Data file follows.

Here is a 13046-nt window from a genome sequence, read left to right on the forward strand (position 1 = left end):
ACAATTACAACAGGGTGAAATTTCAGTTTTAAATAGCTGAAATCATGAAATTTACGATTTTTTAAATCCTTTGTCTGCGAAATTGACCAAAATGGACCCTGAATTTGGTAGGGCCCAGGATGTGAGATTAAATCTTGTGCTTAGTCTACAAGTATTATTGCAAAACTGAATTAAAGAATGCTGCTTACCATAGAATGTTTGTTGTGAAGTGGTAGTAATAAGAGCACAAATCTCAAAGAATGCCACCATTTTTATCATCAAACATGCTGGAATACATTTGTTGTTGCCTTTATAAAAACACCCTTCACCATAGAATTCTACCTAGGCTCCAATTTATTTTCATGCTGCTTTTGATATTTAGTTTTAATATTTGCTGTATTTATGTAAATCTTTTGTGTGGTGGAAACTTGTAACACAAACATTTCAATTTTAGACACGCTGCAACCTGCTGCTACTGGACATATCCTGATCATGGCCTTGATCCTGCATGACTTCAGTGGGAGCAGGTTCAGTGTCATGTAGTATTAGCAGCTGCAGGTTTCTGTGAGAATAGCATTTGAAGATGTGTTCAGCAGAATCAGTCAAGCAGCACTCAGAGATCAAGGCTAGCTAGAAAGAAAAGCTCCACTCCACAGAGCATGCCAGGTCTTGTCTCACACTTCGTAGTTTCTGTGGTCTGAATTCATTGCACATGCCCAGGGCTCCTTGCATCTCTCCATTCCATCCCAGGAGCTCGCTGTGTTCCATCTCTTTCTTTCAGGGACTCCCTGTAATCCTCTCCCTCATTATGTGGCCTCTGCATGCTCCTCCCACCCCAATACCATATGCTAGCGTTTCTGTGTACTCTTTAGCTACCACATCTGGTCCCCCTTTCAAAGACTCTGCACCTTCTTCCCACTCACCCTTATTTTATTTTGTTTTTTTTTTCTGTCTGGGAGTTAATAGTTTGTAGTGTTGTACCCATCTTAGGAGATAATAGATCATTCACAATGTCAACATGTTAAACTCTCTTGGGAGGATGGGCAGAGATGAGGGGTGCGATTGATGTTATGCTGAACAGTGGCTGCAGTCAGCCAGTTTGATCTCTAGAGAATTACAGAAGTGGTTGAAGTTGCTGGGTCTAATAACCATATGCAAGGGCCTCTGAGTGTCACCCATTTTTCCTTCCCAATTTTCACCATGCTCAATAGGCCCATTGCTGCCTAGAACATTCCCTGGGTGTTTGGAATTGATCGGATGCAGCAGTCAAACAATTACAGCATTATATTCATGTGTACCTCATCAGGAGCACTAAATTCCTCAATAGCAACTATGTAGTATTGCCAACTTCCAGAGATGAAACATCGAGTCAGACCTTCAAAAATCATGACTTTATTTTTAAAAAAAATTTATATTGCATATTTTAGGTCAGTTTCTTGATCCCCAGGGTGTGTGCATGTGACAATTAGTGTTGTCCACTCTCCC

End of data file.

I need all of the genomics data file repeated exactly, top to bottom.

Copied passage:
Here is a 13046-nt window from a genome sequence, read left to right on the forward strand (position 1 = left end):
ACAATTACAACAGGGTGAAATTTCAGTTTTAAATAGCTGAAATCATGAAATTTACGATTTTTTAAATCCTTTGTCTGCGAAATTGACCAAAATGGACCCTGAATTTGGTAGGGCCCAGGATGTGAGATTAAATCTTGTGCTTAGTCTACAAGTATTATTGCAAAACTGAATTAAAGAATGCTGCTTACCATAGAATGTTTGTTGTGAAGTGGTAGTAATAAGAGCACAAATCTCAAAGAATGCCACCATTTTTATCATCAAACATGCTGGAATACATTTGTTGTTGCCTTTATAAAAACACCCTTCACCATAGAATTCTACCTAGGCTCCAATTTATTTTCATGCTGCTTTTGATATTTAGTTTTAATATTTGCTGTATTTATGTAAATCTTTTGTGTGGTGGAAACTTGTAACACAAACATTTCAATTTTAGACACGCTGCAACCTGCTGCTACTGGACATATCCTGATCATGGCCTTGATCCTGCATGACTTCAGTGGGAGCAGGTTCAGTGTCATGTAGTATTAGCAGCTGCAGGTTTCTGTGAGAATAGCATTTGAAGATGTGTTCAGCAGAATCAGTCAAGCAGCACTCAGAGATCAAGGCTAGCTAGAAAGAAAAGCTCCACTCCACAGAGCATGCCAGGTCTTGTCTCACACTTCGTAGTTTCTGTGGTCTGAATTCATTGCACATGCCCAGGGCTCCTTGCATCTCTCCATTCCATCCCAGGAGCTCGCTGTGTTCCATCTCTTTCTTTCAGGGACTCCCTGTAATCCTCTCCCTCATTATGTGGCCTCTGCATGCTCCTCCCACCCCAATACCATATGCTAGCGTTTCTGTGTACTCTTTAGCTACCACATCTGGTCCCCCTTTCAAAGACTCTGCACCTTCTTCCCACTCACCCTTATTTTATTTTGTTTTTTTTTTCTGTCTGGGAGTTAATAGTTTGTAGTGTTGTACCCATCTTAGGAGATAATAGATCATTCACAATGTCAACATGTTAAACTCTCTTGGGAGGATGGGCAGAGATGAGGGGTGCGATTGATGTTATGCTGAACAGTGGCTGCAGTCAGCCAGTTTGATCTCTAGAGAATTACAGAAGTGGTTGAAGTTGCTGGGTCTAATAACCATATGCAAGGGCCTCTGAGTGTCACCCATTTTTCCTTCCCAATTTTCACCATGCTCAATAGGCCCATTGCTGCCTAGAACATTCCCTGGGTGTTTGGAATTGATCGGATGCAGCAGTCAAACAATTACAGCATTATATTCATGTGTACCTCATCAGGAGCACTAAATTCCTCAATAGCAACTATGTAGTATTGCCAACTTCCAGAGATGAAACATCGAGTCAGACCTTCAAAAATCATGACTTTATTTTTAAAAAAAATTTATATTGCATATTTTAGGTCAGTTTCTTGATCCCCAGGGTGTGTGCATGTGACAATTAGTGTTGTCCACTCTCCC